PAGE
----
The Republican National Convention is now behind us without the threatened shut down and with minimal violence. There are a lot of theories as to why the RNC protests failed to bring in the numbers of demonstrators anticipated. My theory is that the Black Lives Matter organization and the New Black Panther Party stood down because of the recent police officer shootings in Dallas and Baton Rouge. A significant number of the Black Lives Matter movement membership does not want any association with the targeted killing of police officers. MoveOn.org also stood down. It is unclear why. Organizers of some of the rallies and marches said fears of violence kept many people away. The most active protest organization, the Revolutionary Communist Party (RevCom.us), did everything they could to stir up the crowds, including an attack on Alex Jones from Infowars, and a flag burning that went horribly wrong, injuring 4 and resulting in the arrest of 18 of their members.
The real hero of the Republican National Convention was Cleveland Police Chief Calvin Williams. He was on the ground directing activities at virtually every hot spot. On Friday, he got a phone call from Donald Trump, who personally wanted to thank him.
“I was just calling the chief to say what a great job he did, he’s more famous than I am because I think he got more television time than I did.”
“You should all be very, very proud of yourselves and Calvin has done amazing. So I just want to thank all of you for the great job you’ve done.”
Trump added that he doesn’t think the police in Philadelphia, where the Democratic National Convention is, will do as great of a job.
Philadelphia and the DNC
Philadelphia is the nation’s fifth largest city, much larger than Cleveland. Philadelphia is also at the center of all major East coast transportation routes linking New York City, Baltimore and Washington, DC. Mayor Jim Kenney is optimistic that the Democratic National Convention will be as uneventful as the RNC while allowing the protesters to express their concerns.
“Obviously the destruction of property or hurting someone is a non-starter, but you can be as angry and loud as you want to be,” Mayor Kenney said.
At the RNC in Cleveland, protesters were restricted to a 1.7 mile radius protest area. In Philadelphia, protests are planned at the park directly adjoining the Wells Fargo Center all the way to the densely populated downtown areas four miles away. Philadelphia is expecting 50,000 protesters each day of the convention. Activists have said they expect about 100,000. The city has developed an interactive map of the permitted protest areas and planned events available here.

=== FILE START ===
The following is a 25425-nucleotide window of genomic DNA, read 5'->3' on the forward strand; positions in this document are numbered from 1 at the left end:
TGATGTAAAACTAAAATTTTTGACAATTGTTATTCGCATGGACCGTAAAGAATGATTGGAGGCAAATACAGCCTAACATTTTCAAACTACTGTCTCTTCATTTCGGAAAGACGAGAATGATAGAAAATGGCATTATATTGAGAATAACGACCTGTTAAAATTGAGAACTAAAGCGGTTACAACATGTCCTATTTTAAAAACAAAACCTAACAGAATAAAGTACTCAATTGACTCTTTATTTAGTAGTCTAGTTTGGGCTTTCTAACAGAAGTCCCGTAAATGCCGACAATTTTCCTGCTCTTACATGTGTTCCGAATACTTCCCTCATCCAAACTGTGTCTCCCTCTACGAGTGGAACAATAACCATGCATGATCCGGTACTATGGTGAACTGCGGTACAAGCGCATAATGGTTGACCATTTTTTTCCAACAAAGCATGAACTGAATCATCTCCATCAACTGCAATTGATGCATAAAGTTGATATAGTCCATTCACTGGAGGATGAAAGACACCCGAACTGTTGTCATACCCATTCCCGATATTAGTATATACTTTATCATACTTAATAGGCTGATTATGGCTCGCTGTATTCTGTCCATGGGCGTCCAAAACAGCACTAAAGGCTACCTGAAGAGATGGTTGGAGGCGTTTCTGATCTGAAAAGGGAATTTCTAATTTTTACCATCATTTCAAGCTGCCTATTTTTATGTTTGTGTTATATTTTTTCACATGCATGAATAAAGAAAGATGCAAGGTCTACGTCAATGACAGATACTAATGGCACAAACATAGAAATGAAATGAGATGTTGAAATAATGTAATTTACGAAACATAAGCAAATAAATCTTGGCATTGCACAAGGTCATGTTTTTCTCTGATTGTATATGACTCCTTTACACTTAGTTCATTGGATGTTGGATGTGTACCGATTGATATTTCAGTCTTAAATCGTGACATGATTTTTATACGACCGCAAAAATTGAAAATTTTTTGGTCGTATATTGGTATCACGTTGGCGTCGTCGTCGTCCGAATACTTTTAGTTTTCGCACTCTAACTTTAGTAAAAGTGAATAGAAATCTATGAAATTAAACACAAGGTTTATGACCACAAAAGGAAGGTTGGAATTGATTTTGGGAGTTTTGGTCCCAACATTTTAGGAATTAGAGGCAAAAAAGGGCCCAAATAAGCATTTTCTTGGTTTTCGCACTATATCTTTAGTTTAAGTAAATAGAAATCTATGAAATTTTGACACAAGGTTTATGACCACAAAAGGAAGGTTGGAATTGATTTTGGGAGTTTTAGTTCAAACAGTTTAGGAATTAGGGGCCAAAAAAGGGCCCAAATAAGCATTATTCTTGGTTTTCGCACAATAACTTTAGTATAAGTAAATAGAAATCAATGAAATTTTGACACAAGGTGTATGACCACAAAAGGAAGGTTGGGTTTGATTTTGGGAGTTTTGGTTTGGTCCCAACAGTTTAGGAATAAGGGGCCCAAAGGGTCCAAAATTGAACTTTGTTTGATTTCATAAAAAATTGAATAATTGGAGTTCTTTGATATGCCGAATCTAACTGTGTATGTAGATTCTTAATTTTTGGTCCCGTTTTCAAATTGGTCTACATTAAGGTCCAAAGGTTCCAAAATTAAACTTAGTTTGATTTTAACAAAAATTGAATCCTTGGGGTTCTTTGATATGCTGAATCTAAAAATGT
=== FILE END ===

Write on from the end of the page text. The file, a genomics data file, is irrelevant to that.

In Philadelphia, thousands of protesters are planning to rally at a park near the Wells Fargo Center throughout the convention. Many other protest organizations plan to start their marches at City Hall, four miles north. Most plan to leave from City Hall and travel to the park on Broad Street — a major north-south artery that links downtown with the convention site. Several permitted marches are back-to-back, on Broad Street and streets near Independence Hall. Other rallies are set for various plazas and parks around downtown. And those are just demonstrations with permits. The U.S. Secret Service, in conjunction with other law enforcement agencies, has developed a strict transportation plan that is available here.
A large number of Philadelphia demonstrators are anticipated to be Bernie Sanders supporters who plan to de-register from the Democratic Party if he isn’t made the nominee.
The Sanders campaign had planned to hold an up to 40,000-person rally in Philadelphia on Sunday, but its permit was denied. According to the Philadelphia mayor’s office, Ashburn Field, where the event would have been held, “has not been opened for expressive activity to the general public.”
The Sanders campaign is keeping a tight lid on the specifics of Monday’s events and won’t say how long the senator will stay at the Democratic convention. Sanders is expected to use the convention meeting to talk about the next steps of the political movement that its adherents affectionately call “the revolution.”
With the recent WikiLeaks release of emails alluding to the vetting and control of Black Lives Matter leadership to be leveraged by the DNC during the primaries and elections, it is not clear if the Black Lives Matter movement will have any significant presence in Philadelphia. These leaks have generated significant trust issues within the movement.
Please review my previous articles on the protests planned for the Republican and Democratic National Conventions for additional information: